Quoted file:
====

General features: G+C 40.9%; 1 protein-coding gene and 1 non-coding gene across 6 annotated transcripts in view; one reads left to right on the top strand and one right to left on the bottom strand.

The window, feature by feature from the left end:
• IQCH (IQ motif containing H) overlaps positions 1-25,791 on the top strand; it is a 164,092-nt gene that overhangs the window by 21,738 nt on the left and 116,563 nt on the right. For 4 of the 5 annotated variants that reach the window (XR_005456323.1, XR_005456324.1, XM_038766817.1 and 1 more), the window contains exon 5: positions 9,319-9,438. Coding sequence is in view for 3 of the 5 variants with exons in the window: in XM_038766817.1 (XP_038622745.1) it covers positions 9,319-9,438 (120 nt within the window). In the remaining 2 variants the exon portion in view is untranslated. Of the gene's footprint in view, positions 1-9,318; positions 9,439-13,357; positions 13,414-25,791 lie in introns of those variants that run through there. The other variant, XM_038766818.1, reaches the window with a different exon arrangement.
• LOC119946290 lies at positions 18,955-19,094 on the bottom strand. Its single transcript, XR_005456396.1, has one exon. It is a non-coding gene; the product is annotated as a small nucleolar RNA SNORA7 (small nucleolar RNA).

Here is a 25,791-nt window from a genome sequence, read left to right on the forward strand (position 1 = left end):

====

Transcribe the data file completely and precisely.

General features: G+C 40.9%; 1 protein-coding gene and 1 non-coding gene across 6 annotated transcripts in view; one reads left to right on the top strand and one right to left on the bottom strand.

The window, feature by feature from the left end:
• IQCH (IQ motif containing H) overlaps positions 1-25,791 on the top strand; it is a 164,092-nt gene that overhangs the window by 21,738 nt on the left and 116,563 nt on the right. For 4 of the 5 annotated variants that reach the window (XR_005456323.1, XR_005456324.1, XM_038766817.1 and 1 more), the window contains exon 5: positions 9,319-9,438. Coding sequence is in view for 3 of the 5 variants with exons in the window: in XM_038766817.1 (XP_038622745.1) it covers positions 9,319-9,438 (120 nt within the window). In the remaining 2 variants the exon portion in view is untranslated. Of the gene's footprint in view, positions 1-9,318; positions 9,439-13,357; positions 13,414-25,791 lie in introns of those variants that run through there. The other variant, XM_038766818.1, reaches the window with a different exon arrangement.
• LOC119946290 lies at positions 18,955-19,094 on the bottom strand. Its single transcript, XR_005456396.1, has one exon. It is a non-coding gene; the product is annotated as a small nucleolar RNA SNORA7 (small nucleolar RNA).

Here is a 25,791-nt window from a genome sequence, read left to right on the forward strand (position 1 = left end):